The Abbey Newsletter

Volume 21, Number 5

Quality Linen Thread for Conservation

by Bill Minter

For many years I have been concerned and interested in the quality of linen thread. Fourteen years ago Abigail Quandt, Mary Lampert and I prepared a special order for unbleached and unsized linen thread. Since then, the need for quality linen thread from reliable, stable sources has become clear. I have tried to involve others in the search by contacting them individually., but have been only partly successful. Below is a compilation of their replies. As with any topic that one investigates, there is always an increase in the number of questions. If you have an answer or a comment, I would appreciate hearing from you. It is possible that we may have a new source for this important material.

Don Guyot (Colophon Book Arts, Washington) and I have been talking about his supplying thread similar to what was ordered years ago. He has been to Barbours in Ireland to try to establish specifications. The last communication from him a few months ago was that he has given up on trying to work with them. They are not interested in changing their process to suit our preferences.

Some things that I have learned over the past years:

1) The threads that have been available from our suppliers are usually bleached (even though they might say that the thread is unbleached). But our suppliers are not to be blamed. Apparently, Barbours will sell them/us what they think we want without telling us the facts. They have a nice, clean, uniform bleached thread that looks good (to them). According to a letter from Barbours to Don Guyot, "the thinner threads (25/3 and thinner) are already bleached when they are brought in" and they (Barbours) "bleach the other sizes in-house."

2) Generally, the threads are "sized with soap and silicon." This statement has been confirmed by Abigail Quandt's notes of 1983 when the special order was placed. What does soap and silicon do to the durability of thread? I'm sure the old books that we disbind were not sewn with a thread that was treated with soap and silicon.

3) Most of the linen that comes from Ireland is actually Belgian or other European flax stock.

4) In a conversation with Mary Ballard, textile conservator, CAL--Smithsonian Institution, we discussed the two processes for preparing flax--dew retting and water retting. I asked which process is currently used. Unfortunately, neither is used. Today's manufacturer uses a "modern" method with oxalic acid. Undoubtedly, a faster method. Interestingly, she has observed that linen fabrics of the 18th and 19th century are still in fine condition, whereas, most 20th century linens are failing. This observation raises a REAL concern for me and should be a concern for any binder who works with non-adhesive structures. (The earlier linens were most likely retted slowly with water and naturally occurring bacteria).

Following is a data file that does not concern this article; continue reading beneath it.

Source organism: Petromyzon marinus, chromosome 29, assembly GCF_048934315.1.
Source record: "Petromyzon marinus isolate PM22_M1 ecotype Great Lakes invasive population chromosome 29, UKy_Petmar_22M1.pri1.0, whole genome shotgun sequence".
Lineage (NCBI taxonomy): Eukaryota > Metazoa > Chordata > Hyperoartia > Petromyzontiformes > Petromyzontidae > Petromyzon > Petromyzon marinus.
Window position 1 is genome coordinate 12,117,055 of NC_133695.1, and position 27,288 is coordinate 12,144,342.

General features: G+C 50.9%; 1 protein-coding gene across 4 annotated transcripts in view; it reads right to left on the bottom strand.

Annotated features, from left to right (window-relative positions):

It would be nice if someone could do some testing (accelerated aging?) of what we currently use and compare it with something that we have specified.

Unfortunately, Mary Ballard cannot help me further because I am in private practice.

Another thought--I wonder if Barbours is doing the same thing with flax that the papermakers of 1850 did by "improving" the manufacturing process. Now look what we have to deal with--lots of brittle paper!!!!

As I mentioned, I have done some investigating. A friend, Todd Detwiler, has a woolen mill that could spin the thread. He suggested that I grow some flax so that I (we) could learn more about the process. I had a small plot of flax growing last year (about 6' x 15') that was harvested and could be processed. Todd says that he would need more stock to get his equipment working.

I really think that we (conservation bookbinders) need to take the bull by the horns and do something for our own good. I do have a few names of other people who work with flax. In fact, I contacted a Pennsylvania expert, but unfortunately, he has moved on to other projects. I have some more written information that I can send to whoever is interested.

If the Irish won't work with us then we'll have to have a revolution and write our own specifications (Declaration of Independence) that can be met by a Yankee.

I'm willing to do whatever I can to meet our needs (although I still have some stock from that order in 1983; Don says I should hold on to it, as it is as valuable as gold.)

I think I may have found a source for just the thing we need. A friend down the road--a weaver of wool, and now linsey-wool--has found a supplier in the states who brings in linen fiber for Levi Strauss. He seems to have a good product. I will be asking some more questions, especially about the retting process.

My friend Todd Detwiler uses a single strand #24 unbleached linen, line fiber for his fabrics. He says that we could have this fiber double-boiled and washed by someone he knows. We could then deacidify with calcium carbonate (not magnesium?). I don't think we want to buffer. What are your thoughts? Todd says that he also knows someone who could spin the single strands into a 2, 3, 4, etc. thread. We could specify no sizing.

I'm really quite excited by this prospect. I can send out some samples of what I have now, for anyone who is interested. Two of the samples were done in a pan of boiling water in the kitchen.

I really would like to hear any thoughts this discussion has stirred up.

William Minter Bookbinding & Conservation, Inc.,
R.D. 1, Box 99, Woodbury, PA 16695-9516
(Phone 814/793-4020, fax 814/793-4045)

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